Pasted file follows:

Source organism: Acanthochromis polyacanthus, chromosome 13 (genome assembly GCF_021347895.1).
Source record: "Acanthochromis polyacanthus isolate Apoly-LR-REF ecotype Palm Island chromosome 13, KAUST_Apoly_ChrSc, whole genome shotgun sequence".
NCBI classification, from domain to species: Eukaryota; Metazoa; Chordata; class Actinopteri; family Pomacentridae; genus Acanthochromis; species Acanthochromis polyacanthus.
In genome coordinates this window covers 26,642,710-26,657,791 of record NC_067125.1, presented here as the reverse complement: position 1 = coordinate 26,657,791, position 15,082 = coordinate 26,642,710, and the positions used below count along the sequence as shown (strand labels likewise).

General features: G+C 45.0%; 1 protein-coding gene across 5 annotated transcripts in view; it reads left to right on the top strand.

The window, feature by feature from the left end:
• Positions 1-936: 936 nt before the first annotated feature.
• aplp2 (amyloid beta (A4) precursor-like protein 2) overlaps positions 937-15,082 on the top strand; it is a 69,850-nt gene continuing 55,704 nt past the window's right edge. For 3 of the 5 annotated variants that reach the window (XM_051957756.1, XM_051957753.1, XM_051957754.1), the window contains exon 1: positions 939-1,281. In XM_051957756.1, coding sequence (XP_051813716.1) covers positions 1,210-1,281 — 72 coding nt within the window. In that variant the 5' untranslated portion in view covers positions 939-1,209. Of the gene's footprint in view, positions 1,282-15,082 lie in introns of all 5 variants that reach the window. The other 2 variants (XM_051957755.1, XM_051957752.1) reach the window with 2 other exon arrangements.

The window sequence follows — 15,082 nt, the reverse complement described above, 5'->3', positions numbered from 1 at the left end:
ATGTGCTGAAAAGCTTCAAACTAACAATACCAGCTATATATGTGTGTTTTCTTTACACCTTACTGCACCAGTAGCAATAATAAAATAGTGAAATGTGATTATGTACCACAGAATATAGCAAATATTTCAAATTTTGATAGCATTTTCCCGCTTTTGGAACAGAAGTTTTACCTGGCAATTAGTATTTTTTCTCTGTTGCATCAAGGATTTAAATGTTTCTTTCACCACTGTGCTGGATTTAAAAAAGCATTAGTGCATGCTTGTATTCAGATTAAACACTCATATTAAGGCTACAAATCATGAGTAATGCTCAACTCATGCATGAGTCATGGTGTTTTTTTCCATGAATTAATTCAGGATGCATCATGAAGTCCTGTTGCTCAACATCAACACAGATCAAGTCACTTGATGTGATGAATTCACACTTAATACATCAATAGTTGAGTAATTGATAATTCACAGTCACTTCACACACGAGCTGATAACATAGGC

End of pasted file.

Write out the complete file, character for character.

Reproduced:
Source organism: Acanthochromis polyacanthus, chromosome 13 (genome assembly GCF_021347895.1).
Source record: "Acanthochromis polyacanthus isolate Apoly-LR-REF ecotype Palm Island chromosome 13, KAUST_Apoly_ChrSc, whole genome shotgun sequence".
NCBI classification, from domain to species: Eukaryota; Metazoa; Chordata; class Actinopteri; family Pomacentridae; genus Acanthochromis; species Acanthochromis polyacanthus.
In genome coordinates this window covers 26,642,710-26,657,791 of record NC_067125.1, presented here as the reverse complement: position 1 = coordinate 26,657,791, position 15,082 = coordinate 26,642,710, and the positions used below count along the sequence as shown (strand labels likewise).

General features: G+C 45.0%; 1 protein-coding gene across 5 annotated transcripts in view; it reads left to right on the top strand.

The window, feature by feature from the left end:
• Positions 1-936: 936 nt before the first annotated feature.
• aplp2 (amyloid beta (A4) precursor-like protein 2) overlaps positions 937-15,082 on the top strand; it is a 69,850-nt gene continuing 55,704 nt past the window's right edge. For 3 of the 5 annotated variants that reach the window (XM_051957756.1, XM_051957753.1, XM_051957754.1), the window contains exon 1: positions 939-1,281. In XM_051957756.1, coding sequence (XP_051813716.1) covers positions 1,210-1,281 — 72 coding nt within the window. In that variant the 5' untranslated portion in view covers positions 939-1,209. Of the gene's footprint in view, positions 1,282-15,082 lie in introns of all 5 variants that reach the window. The other 2 variants (XM_051957755.1, XM_051957752.1) reach the window with 2 other exon arrangements.

The window sequence follows — 15,082 nt, the reverse complement described above, 5'->3', positions numbered from 1 at the left end:
ATGTGCTGAAAAGCTTCAAACTAACAATACCAGCTATATATGTGTGTTTTCTTTACACCTTACTGCACCAGTAGCAATAATAAAATAGTGAAATGTGATTATGTACCACAGAATATAGCAAATATTTCAAATTTTGATAGCATTTTCCCGCTTTTGGAACAGAAGTTTTACCTGGCAATTAGTATTTTTTCTCTGTTGCATCAAGGATTTAAATGTTTCTTTCACCACTGTGCTGGATTTAAAAAAGCATTAGTGCATGCTTGTATTCAGATTAAACACTCATATTAAGGCTACAAATCATGAGTAATGCTCAACTCATGCATGAGTCATGGTGTTTTTTTCCATGAATTAATTCAGGATGCATCATGAAGTCCTGTTGCTCAACATCAACACAGATCAAGTCACTTGATGTGATGAATTCACACTTAATACATCAATAGTTGAGTAATTGATAATTCACAGTCACTTCACACACGAGCTGATAACATAGGC